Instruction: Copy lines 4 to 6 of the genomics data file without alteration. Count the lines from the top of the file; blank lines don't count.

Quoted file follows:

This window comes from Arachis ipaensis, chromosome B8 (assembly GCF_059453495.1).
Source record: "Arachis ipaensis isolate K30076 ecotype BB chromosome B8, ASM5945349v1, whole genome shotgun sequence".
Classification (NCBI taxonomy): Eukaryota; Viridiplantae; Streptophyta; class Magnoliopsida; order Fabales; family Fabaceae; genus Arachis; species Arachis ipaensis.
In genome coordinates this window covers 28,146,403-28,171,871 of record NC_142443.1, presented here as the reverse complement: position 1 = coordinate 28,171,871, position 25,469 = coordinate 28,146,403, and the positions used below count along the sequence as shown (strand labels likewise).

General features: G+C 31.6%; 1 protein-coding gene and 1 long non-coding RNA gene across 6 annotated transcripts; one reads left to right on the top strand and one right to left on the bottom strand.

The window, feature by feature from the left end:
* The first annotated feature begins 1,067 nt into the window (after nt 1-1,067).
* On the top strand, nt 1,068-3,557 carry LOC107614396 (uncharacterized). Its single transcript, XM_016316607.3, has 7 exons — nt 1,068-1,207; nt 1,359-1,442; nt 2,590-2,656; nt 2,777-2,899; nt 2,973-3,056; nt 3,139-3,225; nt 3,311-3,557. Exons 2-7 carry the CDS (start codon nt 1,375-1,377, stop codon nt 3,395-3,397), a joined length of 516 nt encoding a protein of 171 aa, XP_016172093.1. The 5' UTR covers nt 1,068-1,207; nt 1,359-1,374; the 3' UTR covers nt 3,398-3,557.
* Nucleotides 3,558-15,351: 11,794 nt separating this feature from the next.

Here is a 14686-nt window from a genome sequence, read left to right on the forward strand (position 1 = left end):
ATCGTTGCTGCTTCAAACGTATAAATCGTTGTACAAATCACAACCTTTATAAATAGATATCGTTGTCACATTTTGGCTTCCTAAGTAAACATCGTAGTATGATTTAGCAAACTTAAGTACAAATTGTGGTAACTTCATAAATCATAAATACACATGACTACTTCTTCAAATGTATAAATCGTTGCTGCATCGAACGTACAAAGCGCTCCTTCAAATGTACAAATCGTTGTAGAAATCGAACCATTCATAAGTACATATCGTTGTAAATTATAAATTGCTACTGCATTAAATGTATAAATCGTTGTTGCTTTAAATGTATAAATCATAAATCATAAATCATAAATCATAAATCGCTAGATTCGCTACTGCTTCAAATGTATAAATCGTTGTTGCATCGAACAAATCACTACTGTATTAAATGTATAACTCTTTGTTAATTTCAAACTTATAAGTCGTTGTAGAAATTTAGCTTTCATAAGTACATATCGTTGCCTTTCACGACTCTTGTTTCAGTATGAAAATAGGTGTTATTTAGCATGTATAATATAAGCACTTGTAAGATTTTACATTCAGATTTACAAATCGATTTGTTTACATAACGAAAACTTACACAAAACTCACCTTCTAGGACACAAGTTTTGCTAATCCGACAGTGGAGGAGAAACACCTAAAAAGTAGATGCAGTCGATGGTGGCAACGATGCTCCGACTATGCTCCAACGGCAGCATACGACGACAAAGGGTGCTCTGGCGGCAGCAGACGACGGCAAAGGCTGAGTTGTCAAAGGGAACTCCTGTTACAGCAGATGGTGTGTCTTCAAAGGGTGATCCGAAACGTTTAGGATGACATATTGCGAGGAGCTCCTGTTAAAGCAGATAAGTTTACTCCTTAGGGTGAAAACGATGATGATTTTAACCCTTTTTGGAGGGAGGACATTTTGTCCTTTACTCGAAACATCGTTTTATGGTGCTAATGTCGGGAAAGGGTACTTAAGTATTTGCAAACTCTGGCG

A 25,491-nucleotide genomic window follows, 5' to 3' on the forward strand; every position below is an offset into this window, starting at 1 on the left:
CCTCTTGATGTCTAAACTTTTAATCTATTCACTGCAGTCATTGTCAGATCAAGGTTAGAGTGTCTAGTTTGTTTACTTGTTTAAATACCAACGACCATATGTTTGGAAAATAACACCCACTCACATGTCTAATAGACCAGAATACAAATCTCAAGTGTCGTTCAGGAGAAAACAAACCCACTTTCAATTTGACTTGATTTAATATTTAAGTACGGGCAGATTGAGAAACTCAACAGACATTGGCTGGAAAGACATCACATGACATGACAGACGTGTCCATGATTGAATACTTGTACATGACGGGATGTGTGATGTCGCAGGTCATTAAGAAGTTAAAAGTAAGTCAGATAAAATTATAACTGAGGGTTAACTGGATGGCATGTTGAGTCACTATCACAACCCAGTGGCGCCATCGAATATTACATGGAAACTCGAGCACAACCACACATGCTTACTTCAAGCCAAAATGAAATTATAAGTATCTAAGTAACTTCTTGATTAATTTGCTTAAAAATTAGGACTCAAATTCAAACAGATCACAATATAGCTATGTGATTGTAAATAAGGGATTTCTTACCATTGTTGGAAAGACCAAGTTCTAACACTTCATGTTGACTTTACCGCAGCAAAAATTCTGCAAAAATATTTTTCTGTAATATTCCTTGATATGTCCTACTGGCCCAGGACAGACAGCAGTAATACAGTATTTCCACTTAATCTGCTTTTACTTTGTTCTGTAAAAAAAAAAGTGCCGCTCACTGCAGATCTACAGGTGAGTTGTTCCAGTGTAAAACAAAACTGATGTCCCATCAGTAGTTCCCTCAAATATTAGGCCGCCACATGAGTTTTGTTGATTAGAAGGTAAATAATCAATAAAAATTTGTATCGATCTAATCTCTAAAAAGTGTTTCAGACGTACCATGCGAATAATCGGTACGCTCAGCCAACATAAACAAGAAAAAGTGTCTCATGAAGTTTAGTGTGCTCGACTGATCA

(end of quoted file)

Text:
In genome coordinates this window covers 28,146,403-28,171,871 of record NC_142443.1, presented here as the reverse complement: position 1 = coordinate 28,171,871, position 25,469 = coordinate 28,146,403, and the positions used below count along the sequence as shown (strand labels likewise).

General features: G+C 31.6%; 1 protein-coding gene and 1 long non-coding RNA gene across 6 annotated transcripts; one reads left to right on the top strand and one right to left on the bottom strand.

The window, feature by feature from the left end: